Any kind of distinction between what is and what is not empirical is *itself* a non-empirical object. Moreover, the necessary system of thought whose aim is necessarily truth, is uninferred. Not only that, it is uninferable in the strict sense of inferential sequence. But at epistemic rock bottom, that's really not a problem, due to two factors.
First, the definition of the system, in the nature of the case, epistemically exempts the system itself already, yet the reasons that *are given for that system---logic, general reason, and so on---still provide *some kind of justification on the basis of motives, which are in turn driven by values. The reason this is necessary is because the system already has a set of operating values in its standards of intellectual propriety, And because that propriety itself is made up of universals, that system necessarily predicates universal values.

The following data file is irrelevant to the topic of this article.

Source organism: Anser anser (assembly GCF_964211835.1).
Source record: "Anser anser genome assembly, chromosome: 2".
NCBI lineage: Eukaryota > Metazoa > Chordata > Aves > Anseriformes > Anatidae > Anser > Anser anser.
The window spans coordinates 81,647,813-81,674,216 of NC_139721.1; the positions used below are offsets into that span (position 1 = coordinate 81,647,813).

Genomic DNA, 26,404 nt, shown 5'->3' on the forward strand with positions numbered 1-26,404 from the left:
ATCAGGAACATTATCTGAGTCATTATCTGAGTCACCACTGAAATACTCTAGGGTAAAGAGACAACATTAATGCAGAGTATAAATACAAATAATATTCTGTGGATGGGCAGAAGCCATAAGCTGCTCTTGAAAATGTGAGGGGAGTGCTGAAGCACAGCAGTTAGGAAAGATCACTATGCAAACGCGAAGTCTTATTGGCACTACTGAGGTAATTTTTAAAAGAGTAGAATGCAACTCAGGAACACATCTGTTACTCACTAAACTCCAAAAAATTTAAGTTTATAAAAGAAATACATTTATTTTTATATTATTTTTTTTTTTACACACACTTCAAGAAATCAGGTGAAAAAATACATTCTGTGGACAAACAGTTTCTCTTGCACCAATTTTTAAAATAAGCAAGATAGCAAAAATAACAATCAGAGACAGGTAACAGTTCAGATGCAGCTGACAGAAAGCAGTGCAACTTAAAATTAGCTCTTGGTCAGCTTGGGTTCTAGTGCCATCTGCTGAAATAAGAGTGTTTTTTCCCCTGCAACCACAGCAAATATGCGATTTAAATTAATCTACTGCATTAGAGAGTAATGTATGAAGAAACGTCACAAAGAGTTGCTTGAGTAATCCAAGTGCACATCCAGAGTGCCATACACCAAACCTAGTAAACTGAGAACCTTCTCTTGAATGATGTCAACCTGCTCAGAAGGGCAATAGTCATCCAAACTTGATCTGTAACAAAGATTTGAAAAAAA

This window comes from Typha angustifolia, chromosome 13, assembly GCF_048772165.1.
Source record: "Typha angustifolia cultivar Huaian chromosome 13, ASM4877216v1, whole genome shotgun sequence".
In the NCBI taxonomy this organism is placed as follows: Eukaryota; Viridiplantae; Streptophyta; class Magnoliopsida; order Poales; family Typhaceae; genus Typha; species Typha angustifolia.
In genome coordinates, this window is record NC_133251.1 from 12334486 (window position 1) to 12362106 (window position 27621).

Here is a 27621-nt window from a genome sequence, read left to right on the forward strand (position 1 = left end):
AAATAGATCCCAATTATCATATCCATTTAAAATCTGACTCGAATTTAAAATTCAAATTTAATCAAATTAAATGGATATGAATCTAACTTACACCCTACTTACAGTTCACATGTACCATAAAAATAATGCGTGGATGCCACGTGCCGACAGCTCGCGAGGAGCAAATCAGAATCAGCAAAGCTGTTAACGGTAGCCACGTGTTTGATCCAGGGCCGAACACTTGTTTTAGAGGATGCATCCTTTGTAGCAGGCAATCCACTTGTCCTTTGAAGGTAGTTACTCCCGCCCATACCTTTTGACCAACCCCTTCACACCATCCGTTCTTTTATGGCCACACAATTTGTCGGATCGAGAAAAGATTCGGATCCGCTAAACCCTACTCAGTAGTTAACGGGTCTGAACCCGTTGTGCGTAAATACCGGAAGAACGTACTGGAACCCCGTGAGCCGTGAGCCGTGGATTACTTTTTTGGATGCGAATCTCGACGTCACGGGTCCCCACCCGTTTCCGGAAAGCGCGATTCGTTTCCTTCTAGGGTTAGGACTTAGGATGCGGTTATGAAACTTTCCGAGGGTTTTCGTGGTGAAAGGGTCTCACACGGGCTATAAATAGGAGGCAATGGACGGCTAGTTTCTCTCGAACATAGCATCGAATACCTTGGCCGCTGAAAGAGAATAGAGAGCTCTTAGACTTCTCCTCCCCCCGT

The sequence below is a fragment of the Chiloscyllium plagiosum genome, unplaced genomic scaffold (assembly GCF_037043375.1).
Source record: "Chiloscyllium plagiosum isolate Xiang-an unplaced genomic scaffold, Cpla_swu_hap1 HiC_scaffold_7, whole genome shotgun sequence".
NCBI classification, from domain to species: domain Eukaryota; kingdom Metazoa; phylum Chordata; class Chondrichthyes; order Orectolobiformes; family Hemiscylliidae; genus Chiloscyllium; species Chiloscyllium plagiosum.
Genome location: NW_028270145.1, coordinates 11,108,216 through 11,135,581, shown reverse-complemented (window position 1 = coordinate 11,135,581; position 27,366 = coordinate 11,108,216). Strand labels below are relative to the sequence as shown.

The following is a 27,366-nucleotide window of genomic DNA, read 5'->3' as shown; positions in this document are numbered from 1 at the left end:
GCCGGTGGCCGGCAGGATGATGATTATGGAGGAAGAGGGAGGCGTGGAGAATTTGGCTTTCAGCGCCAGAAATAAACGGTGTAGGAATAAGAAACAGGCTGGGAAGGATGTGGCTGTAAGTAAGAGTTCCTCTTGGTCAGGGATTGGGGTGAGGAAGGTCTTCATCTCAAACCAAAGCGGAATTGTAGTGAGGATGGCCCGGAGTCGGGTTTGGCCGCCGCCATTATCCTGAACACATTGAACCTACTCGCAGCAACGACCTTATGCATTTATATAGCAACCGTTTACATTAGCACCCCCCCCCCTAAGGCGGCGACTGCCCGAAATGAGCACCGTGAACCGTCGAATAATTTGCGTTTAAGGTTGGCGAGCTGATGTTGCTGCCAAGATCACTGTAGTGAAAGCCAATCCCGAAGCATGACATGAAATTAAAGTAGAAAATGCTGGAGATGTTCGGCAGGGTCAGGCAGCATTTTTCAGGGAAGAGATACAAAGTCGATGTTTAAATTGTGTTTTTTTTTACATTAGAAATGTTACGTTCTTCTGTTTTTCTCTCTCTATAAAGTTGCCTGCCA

Second, if you could infer this thought system, it would not be the system as defined, because it would itself be justified as true *only* by means of one or more premises that are even more epistemically basic, which contradicts the original definition of the system as the methodologically basic set of cognitive assumptions. If it's basic, it does not itself need a logical basis.
But the system does need an existential basis in motivation and values to be meaningfully preferred as the necessary means of purposive thinking in the pursuit of universal truth---or anything else for that matter. The system of inference is still operating in that sense, but on top of a set of background universal predications of both the rules of thought and basic values, including the values behind standards of intellectual propriety with regard to such universals---as well as those standards themselves.